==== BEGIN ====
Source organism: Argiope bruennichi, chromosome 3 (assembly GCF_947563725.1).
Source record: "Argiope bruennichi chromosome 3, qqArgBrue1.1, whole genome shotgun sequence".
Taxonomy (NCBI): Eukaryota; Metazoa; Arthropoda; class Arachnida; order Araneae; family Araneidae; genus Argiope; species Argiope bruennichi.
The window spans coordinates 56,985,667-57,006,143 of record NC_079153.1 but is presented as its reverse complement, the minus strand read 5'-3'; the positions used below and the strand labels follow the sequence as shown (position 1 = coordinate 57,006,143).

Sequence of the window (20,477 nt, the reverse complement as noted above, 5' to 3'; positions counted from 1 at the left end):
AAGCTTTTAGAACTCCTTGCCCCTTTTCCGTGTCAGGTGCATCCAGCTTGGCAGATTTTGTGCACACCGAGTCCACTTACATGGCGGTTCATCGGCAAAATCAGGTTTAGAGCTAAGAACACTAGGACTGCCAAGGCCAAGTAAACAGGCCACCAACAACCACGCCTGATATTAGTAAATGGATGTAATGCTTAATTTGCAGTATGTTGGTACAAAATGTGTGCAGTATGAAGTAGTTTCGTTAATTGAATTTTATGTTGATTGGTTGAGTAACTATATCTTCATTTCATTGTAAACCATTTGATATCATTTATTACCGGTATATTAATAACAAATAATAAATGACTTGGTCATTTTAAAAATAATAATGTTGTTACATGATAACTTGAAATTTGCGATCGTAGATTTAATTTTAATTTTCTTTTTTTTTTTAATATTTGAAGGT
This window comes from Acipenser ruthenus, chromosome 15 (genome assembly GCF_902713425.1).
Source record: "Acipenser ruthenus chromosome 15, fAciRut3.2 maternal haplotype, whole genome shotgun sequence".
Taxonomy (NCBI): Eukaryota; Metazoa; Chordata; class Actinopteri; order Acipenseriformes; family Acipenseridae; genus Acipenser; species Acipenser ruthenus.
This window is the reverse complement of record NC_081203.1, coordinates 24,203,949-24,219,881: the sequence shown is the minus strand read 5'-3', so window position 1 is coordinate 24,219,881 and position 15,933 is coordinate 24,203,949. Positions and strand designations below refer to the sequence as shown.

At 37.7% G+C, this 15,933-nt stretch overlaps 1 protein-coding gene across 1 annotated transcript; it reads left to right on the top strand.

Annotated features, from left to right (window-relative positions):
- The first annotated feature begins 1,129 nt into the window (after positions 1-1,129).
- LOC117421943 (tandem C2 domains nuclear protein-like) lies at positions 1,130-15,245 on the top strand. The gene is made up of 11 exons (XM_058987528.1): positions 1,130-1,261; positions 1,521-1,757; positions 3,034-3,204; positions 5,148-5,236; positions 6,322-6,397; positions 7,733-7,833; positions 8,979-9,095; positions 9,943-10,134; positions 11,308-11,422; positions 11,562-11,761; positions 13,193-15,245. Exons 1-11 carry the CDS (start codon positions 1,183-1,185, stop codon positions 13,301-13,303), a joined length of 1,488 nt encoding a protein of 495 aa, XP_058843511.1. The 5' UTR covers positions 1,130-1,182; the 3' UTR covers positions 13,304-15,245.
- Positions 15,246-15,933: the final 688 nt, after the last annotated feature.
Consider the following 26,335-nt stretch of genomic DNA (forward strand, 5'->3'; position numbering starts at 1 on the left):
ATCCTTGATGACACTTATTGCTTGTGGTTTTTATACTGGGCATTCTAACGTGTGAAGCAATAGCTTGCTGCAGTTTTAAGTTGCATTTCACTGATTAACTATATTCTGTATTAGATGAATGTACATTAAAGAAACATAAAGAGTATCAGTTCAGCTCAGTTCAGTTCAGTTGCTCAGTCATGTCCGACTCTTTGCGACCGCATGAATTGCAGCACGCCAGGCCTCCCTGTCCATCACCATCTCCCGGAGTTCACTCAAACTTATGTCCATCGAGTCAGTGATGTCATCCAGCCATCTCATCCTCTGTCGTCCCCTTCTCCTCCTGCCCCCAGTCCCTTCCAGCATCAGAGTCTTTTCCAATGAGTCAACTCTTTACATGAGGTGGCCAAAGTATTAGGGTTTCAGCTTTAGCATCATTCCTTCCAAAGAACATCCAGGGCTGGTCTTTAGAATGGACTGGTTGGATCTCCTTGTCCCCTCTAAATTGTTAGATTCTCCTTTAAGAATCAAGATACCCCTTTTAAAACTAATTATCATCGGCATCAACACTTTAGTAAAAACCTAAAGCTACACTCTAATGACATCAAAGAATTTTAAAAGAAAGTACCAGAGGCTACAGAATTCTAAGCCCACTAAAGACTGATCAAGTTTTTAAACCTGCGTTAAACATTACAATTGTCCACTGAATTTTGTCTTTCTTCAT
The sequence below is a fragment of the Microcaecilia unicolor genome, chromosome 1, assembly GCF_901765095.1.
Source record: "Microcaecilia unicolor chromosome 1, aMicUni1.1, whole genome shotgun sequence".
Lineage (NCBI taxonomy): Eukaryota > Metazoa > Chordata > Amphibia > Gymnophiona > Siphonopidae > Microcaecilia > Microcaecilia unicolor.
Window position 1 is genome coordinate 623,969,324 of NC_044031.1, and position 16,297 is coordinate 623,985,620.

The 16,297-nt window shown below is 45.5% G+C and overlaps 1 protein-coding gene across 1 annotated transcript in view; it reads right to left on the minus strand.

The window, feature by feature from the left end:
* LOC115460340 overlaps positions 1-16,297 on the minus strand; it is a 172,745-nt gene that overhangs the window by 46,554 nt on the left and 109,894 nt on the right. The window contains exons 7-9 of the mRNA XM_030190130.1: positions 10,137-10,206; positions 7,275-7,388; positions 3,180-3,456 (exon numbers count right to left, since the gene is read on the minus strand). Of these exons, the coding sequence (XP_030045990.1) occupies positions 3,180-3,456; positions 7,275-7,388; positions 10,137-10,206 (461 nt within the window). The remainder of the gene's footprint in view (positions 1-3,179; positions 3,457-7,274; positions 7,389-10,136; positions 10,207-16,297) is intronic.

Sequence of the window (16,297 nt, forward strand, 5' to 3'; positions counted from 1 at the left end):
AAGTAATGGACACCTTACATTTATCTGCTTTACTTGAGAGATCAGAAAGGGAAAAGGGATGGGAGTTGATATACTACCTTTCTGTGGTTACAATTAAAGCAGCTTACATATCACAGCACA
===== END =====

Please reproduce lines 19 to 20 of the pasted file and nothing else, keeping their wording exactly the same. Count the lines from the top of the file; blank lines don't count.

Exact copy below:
Source record: "Microcaecilia unicolor chromosome 1, aMicUni1.1, whole genome shotgun sequence".
Lineage (NCBI taxonomy): Eukaryota > Metazoa > Chordata > Amphibia > Gymnophiona > Siphonopidae > Microcaecilia > Microcaecilia unicolor.